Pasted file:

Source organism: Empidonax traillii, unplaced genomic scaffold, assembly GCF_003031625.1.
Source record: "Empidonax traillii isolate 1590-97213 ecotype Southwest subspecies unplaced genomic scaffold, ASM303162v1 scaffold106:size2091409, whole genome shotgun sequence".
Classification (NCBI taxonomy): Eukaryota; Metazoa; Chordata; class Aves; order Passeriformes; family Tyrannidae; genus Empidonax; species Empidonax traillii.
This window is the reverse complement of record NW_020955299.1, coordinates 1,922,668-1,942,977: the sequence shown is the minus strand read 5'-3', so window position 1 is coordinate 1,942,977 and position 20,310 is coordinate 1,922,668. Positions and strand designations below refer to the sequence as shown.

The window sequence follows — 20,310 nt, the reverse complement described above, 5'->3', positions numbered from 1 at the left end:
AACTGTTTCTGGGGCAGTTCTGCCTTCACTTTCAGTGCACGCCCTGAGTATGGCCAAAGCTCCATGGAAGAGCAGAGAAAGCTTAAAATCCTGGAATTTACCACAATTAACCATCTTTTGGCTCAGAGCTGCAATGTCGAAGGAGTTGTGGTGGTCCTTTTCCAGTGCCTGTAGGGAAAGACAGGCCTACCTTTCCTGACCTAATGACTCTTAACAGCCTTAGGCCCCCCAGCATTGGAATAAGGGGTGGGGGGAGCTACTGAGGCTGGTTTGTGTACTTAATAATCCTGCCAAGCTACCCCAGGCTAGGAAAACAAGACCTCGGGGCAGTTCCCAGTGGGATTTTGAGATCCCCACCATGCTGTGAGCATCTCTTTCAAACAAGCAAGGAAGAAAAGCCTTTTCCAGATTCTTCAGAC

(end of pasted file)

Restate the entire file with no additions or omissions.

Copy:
Source organism: Empidonax traillii, unplaced genomic scaffold, assembly GCF_003031625.1.
Source record: "Empidonax traillii isolate 1590-97213 ecotype Southwest subspecies unplaced genomic scaffold, ASM303162v1 scaffold106:size2091409, whole genome shotgun sequence".
Classification (NCBI taxonomy): Eukaryota; Metazoa; Chordata; class Aves; order Passeriformes; family Tyrannidae; genus Empidonax; species Empidonax traillii.
This window is the reverse complement of record NW_020955299.1, coordinates 1,922,668-1,942,977: the sequence shown is the minus strand read 5'-3', so window position 1 is coordinate 1,942,977 and position 20,310 is coordinate 1,922,668. Positions and strand designations below refer to the sequence as shown.

The window sequence follows — 20,310 nt, the reverse complement described above, 5'->3', positions numbered from 1 at the left end:
AACTGTTTCTGGGGCAGTTCTGCCTTCACTTTCAGTGCACGCCCTGAGTATGGCCAAAGCTCCATGGAAGAGCAGAGAAAGCTTAAAATCCTGGAATTTACCACAATTAACCATCTTTTGGCTCAGAGCTGCAATGTCGAAGGAGTTGTGGTGGTCCTTTTCCAGTGCCTGTAGGGAAAGACAGGCCTACCTTTCCTGACCTAATGACTCTTAACAGCCTTAGGCCCCCCAGCATTGGAATAAGGGGTGGGGGGAGCTACTGAGGCTGGTTTGTGTACTTAATAATCCTGCCAAGCTACCCCAGGCTAGGAAAACAAGACCTCGGGGCAGTTCCCAGTGGGATTTTGAGATCCCCACCATGCTGTGAGCATCTCTTTCAAACAAGCAAGGAAGAAAAGCCTTTTCCAGATTCTTCAGAC